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Is there a limit of characters a command in a crontab could be ?

I have a crontab with a 178 characters command and it seems to be truncated at 164 when executed. I can tell this number from the e-mail I receive and from the vi colors changing from that point.

So, is it an "official" limitation ? I can't find any documentation about this.

share|improve this question
    
Hmm, if it did have a length limit I doubt it would be as low as you're seeing. It would be worth your while working your way through serverfault.com/questions/449651/… and then if it doesn't help update your question with your actual (suitably redacted) crontab entry. – Iain Oct 16 '13 at 8:47
    
You were right, length was not the problem. See my answer. Thanks for the link. – Ponytech Oct 16 '13 at 8:51
up vote 17 down vote accepted

Wow, I found what my problem is and it had nothing to do with line length.

It turns out that my command had a % (percent sign) in it, which has a special meaning in crontab. It is used to input text to STDIN (see Why is my crontab not working, and how can I troubleshoot it?).

So I had to escape it. My command which was:

gzip -c /path/to/a/file > /backup/dir/file-$(date +%F_%T).gz

becomes

gzip -c /path/to/a/file > /backup/dir/file-$(date +\%F_\%T).gz
share|improve this answer
    
Wouldn't be ... date '+%F_%T' sufficient? – Jiri Xichtkniha Oct 16 '13 at 9:09
    
I'm guessing he's doing the echo to eliminate the newline character that date puts at the end of its output – Ed. Oct 16 '13 at 21:36
    
I was wondering why editing the crontab with vim and syntax highlighting made my command look a little colorful. The % caused a couple hours' consternation! – geerlingguy Aug 14 '15 at 3:34

Experientially, there is a 999 character truncation per line on all of my Ubuntu machines, although I have not yet found any related explanatory documentation.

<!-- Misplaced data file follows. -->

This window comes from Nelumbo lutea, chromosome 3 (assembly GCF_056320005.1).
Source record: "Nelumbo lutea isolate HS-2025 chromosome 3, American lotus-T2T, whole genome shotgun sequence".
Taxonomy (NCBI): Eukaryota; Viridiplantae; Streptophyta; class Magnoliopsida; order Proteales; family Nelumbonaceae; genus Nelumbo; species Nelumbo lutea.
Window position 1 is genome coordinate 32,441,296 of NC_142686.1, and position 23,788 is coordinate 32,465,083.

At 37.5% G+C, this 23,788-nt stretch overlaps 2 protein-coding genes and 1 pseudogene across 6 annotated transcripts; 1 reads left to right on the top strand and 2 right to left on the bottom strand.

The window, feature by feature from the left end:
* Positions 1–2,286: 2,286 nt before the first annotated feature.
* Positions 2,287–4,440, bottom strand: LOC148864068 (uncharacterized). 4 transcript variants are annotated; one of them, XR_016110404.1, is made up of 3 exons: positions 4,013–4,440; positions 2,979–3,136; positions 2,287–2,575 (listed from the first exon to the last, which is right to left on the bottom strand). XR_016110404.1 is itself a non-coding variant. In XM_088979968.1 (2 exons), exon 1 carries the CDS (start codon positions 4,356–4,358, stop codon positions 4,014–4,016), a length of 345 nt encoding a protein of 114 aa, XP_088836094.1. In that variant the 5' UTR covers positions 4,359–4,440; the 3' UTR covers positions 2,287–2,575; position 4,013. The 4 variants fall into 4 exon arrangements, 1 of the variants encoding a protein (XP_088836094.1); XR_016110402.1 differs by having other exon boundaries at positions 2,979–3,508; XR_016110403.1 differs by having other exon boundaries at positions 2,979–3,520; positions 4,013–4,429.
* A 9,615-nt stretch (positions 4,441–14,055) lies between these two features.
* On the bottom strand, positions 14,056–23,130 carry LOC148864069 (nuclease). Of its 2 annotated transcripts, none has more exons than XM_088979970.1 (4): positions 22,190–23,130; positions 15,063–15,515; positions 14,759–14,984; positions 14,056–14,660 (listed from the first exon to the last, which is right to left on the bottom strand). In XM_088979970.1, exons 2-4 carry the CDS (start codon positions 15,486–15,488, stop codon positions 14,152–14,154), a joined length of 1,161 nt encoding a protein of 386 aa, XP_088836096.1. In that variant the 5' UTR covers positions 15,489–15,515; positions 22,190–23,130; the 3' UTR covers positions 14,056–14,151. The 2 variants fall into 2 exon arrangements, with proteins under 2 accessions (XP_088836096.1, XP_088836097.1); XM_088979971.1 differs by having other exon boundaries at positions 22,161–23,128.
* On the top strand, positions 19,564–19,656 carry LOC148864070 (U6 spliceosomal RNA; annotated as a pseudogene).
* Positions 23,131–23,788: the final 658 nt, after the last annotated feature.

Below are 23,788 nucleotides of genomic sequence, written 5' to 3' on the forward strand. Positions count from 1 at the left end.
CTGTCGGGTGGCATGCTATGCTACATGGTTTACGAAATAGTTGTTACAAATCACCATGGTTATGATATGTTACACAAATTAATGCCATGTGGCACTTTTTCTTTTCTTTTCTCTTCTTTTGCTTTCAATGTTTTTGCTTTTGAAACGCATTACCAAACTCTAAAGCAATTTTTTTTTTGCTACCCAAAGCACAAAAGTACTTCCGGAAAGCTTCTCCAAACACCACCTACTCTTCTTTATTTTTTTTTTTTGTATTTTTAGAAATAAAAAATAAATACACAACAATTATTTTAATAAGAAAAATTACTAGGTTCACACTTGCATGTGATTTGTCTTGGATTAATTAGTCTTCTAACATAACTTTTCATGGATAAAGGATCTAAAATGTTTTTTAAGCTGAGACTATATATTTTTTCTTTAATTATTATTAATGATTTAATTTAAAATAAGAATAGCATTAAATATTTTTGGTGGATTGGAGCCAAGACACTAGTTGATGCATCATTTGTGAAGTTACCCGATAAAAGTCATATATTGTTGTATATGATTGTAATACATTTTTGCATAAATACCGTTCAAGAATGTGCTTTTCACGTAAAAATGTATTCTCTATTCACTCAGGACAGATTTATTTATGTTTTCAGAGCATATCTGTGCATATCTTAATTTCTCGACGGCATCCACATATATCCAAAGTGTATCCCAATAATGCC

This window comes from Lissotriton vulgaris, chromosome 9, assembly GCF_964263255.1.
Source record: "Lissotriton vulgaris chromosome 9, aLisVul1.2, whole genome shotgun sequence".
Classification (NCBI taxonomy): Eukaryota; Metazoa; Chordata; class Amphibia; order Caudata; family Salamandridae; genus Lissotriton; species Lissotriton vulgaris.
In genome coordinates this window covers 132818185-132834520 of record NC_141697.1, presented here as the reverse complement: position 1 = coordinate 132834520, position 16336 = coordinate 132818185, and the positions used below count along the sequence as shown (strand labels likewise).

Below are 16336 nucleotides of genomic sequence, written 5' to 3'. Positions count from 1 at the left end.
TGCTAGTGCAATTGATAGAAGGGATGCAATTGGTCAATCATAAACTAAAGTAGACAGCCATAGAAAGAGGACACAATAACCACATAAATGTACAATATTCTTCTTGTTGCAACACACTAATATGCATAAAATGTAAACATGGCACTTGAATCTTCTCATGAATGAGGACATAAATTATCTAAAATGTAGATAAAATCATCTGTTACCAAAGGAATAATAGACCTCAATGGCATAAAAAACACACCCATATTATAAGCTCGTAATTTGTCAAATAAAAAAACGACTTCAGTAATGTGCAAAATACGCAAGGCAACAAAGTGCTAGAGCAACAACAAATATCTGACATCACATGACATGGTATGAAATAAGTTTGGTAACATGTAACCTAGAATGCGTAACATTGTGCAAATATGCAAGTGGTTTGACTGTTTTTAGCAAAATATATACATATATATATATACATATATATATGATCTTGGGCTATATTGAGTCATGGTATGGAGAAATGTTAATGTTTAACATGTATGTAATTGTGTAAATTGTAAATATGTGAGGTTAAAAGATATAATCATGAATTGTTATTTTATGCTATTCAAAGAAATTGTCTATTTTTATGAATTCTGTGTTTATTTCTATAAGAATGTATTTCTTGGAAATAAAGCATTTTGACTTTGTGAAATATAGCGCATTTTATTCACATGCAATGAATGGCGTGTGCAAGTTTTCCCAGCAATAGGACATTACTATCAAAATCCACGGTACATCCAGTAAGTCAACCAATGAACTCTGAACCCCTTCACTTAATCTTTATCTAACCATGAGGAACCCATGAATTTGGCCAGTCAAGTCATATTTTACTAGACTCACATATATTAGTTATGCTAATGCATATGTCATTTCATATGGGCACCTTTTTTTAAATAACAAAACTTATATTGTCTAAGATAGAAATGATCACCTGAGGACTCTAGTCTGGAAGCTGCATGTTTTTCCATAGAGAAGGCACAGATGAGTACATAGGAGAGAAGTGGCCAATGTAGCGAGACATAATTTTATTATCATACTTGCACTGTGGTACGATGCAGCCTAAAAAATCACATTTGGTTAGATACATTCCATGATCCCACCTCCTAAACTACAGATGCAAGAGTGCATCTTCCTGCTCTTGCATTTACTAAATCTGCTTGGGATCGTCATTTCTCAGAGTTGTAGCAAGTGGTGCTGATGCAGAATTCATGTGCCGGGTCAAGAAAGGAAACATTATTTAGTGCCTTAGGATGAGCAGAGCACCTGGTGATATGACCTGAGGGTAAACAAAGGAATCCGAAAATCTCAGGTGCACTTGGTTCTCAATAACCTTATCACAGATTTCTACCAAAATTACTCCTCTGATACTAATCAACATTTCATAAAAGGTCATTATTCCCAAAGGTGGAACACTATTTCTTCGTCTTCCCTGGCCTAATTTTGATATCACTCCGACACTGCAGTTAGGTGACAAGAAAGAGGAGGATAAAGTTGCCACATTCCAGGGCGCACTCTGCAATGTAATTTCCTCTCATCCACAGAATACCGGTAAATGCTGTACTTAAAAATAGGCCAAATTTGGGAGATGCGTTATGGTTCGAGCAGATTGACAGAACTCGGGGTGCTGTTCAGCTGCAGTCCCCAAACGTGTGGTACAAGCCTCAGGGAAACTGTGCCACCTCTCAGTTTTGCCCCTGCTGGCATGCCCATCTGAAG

I've tested on Ubuntu 10.04, 12.04, and 14.04, and the 999 character count is started at the first non-whitespace character past the schedule (in my example the schedule is * * * * *, which equals 1 time every minute).

Observe:

  • First we count the characters of the command we'll be adding to our crontab - without the schedule:

    davidamick@myputer:~$ echo -n "/bin/echo 'aaaaaaaaaaaaaaaaaaaaaaaaaaaaaaaaaaaaaaaaaaaaaaaaaaaaaaaaaaaaaaaaaaaaaaaaaaaaaaaaaaaaaaaaaaaaaaaaaaaaaaaaaaaaaaaaaaaaaaaaaaaaaaaaaaaaaaaaaaaaaaaaaaaaaaaaaaaaaaaaaaaaaaaaaaaaaaaaaaaaaaaaaaaaaaaaaaaaaaaaaaaaaaaaaaaaaaaaaaaaaaaaaaaaaaaaaaaaaaaaaaaaaaaaaaaaaaaaaaaaaaaaaaaaaaaaaaaaaaaaaaaaaaaaaaaaaaaaaaaaaaaaaaaaaaaaaaaaaaaaaaaaaaaaaaaaaaaaaaaaaaaaaaaaaaaaaaaaaaaaaaaaaaaaaaaaaaaaaaaaaaaaaaaaaaaaaaaaaaaaaaaaaaaaaaaaaaaaaaaaaaaaaaaaaaaaaaaaaaaaaaaaaaaaaaaaaaaaaaaaaaaaaaaaaaaaaaaaaaaaaaaaaaaaaaaaaaaaaaaaaaaaaaaaaaaaaaaaaaaaaaaaaaaaaaaaaaaaaaaaaaaaaaaaaaaaaaaaaaaaaaaaaaaaaaaaaaaaaaaaaaaaaaaaaaaaaaaaaaaaaaaaaaaaaaaaaaaaaaaaaaaaaaaaaaaaaaaaaaaaaaaaaaaaaaaaaaaaaaaaaaaaaaaaaaaaaaaaaaaaaaaaaaaaaaaaaaaaaaaaaaaaaaaaaaaaaaaaaaaaaaaaaaaaaaaaaaaaaaaaaaaaaaaaaaaaaaaaaaaaaaaaaaaaaaaaaaaaaaaaaaaaaaaaaaaaaaaaaaaaaaaaaaaaaaaaaaaaaaaaaaaaaaaaaaaaaaaaaaaaaaaaaaaaaaaaaaaaaaaaaaaaaaaaaaaaaaaaaaaaaaaaaaaaaaaaaaaaaaaaaaaaaaaaaaaaaaaaaaaaaaaaaaaaaaaaaaaaaaaaaaaaaaaaaaaaaaaaaaaaaaaaaaaaaaa' > /tmp/test.log" | wc -c